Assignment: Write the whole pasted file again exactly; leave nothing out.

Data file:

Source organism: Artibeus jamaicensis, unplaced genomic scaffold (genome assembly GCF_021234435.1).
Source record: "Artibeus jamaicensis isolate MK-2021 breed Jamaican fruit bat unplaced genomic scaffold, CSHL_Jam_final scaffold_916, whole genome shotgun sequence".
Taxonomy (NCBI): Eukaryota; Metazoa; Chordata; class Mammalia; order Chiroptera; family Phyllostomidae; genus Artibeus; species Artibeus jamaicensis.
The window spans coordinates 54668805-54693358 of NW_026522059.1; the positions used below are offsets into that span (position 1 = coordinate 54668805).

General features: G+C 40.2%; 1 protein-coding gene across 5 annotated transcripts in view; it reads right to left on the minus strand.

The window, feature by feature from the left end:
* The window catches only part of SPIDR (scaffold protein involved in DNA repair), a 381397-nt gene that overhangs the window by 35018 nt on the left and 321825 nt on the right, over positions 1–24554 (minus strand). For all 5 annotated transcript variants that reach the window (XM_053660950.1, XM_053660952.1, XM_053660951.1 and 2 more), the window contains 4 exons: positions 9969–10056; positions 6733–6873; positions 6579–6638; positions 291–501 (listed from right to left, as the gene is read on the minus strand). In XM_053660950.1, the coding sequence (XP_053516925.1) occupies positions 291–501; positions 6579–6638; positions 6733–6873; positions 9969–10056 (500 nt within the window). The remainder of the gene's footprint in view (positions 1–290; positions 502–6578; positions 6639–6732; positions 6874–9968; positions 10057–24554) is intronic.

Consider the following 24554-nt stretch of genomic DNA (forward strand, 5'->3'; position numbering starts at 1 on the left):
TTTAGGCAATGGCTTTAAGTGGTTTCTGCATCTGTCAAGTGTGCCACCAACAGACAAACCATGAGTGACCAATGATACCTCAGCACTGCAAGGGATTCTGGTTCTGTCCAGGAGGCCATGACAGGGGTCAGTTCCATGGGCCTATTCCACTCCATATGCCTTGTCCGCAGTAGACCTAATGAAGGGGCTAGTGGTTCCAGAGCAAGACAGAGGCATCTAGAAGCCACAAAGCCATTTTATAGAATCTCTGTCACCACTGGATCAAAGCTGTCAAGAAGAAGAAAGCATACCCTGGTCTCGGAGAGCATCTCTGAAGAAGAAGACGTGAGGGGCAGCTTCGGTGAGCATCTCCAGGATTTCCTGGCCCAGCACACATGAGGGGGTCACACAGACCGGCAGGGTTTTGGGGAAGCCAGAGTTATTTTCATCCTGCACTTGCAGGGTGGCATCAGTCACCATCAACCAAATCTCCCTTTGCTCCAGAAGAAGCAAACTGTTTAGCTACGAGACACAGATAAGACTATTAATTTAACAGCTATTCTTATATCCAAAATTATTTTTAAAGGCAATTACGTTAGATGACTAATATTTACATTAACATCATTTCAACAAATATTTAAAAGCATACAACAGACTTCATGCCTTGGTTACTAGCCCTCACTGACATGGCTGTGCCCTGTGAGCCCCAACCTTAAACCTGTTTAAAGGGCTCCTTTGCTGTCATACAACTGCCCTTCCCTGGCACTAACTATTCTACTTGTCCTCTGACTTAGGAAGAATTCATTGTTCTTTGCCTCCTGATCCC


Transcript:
Source organism: Artibeus jamaicensis, unplaced genomic scaffold (genome assembly GCF_021234435.1).
Source record: "Artibeus jamaicensis isolate MK-2021 breed Jamaican fruit bat unplaced genomic scaffold, CSHL_Jam_final scaffold_916, whole genome shotgun sequence".
Taxonomy (NCBI): Eukaryota; Metazoa; Chordata; class Mammalia; order Chiroptera; family Phyllostomidae; genus Artibeus; species Artibeus jamaicensis.
The window spans coordinates 54668805-54693358 of NW_026522059.1; the positions used below are offsets into that span (position 1 = coordinate 54668805).

General features: G+C 40.2%; 1 protein-coding gene across 5 annotated transcripts in view; it reads right to left on the minus strand.

The window, feature by feature from the left end:
* The window catches only part of SPIDR (scaffold protein involved in DNA repair), a 381397-nt gene that overhangs the window by 35018 nt on the left and 321825 nt on the right, over positions 1–24554 (minus strand). For all 5 annotated transcript variants that reach the window (XM_053660950.1, XM_053660952.1, XM_053660951.1 and 2 more), the window contains 4 exons: positions 9969–10056; positions 6733–6873; positions 6579–6638; positions 291–501 (listed from right to left, as the gene is read on the minus strand). In XM_053660950.1, the coding sequence (XP_053516925.1) occupies positions 291–501; positions 6579–6638; positions 6733–6873; positions 9969–10056 (500 nt within the window). The remainder of the gene's footprint in view (positions 1–290; positions 502–6578; positions 6639–6732; positions 6874–9968; positions 10057–24554) is intronic.

Consider the following 24554-nt stretch of genomic DNA (forward strand, 5'->3'; position numbering starts at 1 on the left):
TTTAGGCAATGGCTTTAAGTGGTTTCTGCATCTGTCAAGTGTGCCACCAACAGACAAACCATGAGTGACCAATGATACCTCAGCACTGCAAGGGATTCTGGTTCTGTCCAGGAGGCCATGACAGGGGTCAGTTCCATGGGCCTATTCCACTCCATATGCCTTGTCCGCAGTAGACCTAATGAAGGGGCTAGTGGTTCCAGAGCAAGACAGAGGCATCTAGAAGCCACAAAGCCATTTTATAGAATCTCTGTCACCACTGGATCAAAGCTGTCAAGAAGAAGAAAGCATACCCTGGTCTCGGAGAGCATCTCTGAAGAAGAAGACGTGAGGGGCAGCTTCGGTGAGCATCTCCAGGATTTCCTGGCCCAGCACACATGAGGGGGTCACACAGACCGGCAGGGTTTTGGGGAAGCCAGAGTTATTTTCATCCTGCACTTGCAGGGTGGCATCAGTCACCATCAACCAAATCTCCCTTTGCTCCAGAAGAAGCAAACTGTTTAGCTACGAGACACAGATAAGACTATTAATTTAACAGCTATTCTTATATCCAAAATTATTTTTAAAGGCAATTACGTTAGATGACTAATATTTACATTAACATCATTTCAACAAATATTTAAAAGCATACAACAGACTTCATGCCTTGGTTACTAGCCCTCACTGACATGGCTGTGCCCTGTGAGCCCCAACCTTAAACCTGTTTAAAGGGCTCCTTTGCTGTCATACAACTGCCCTTCCCTGGCACTAACTATTCTACTTGTCCTCTGACTTAGGAAGAATTCATTGTTCTTTGCCTCCTGATCCC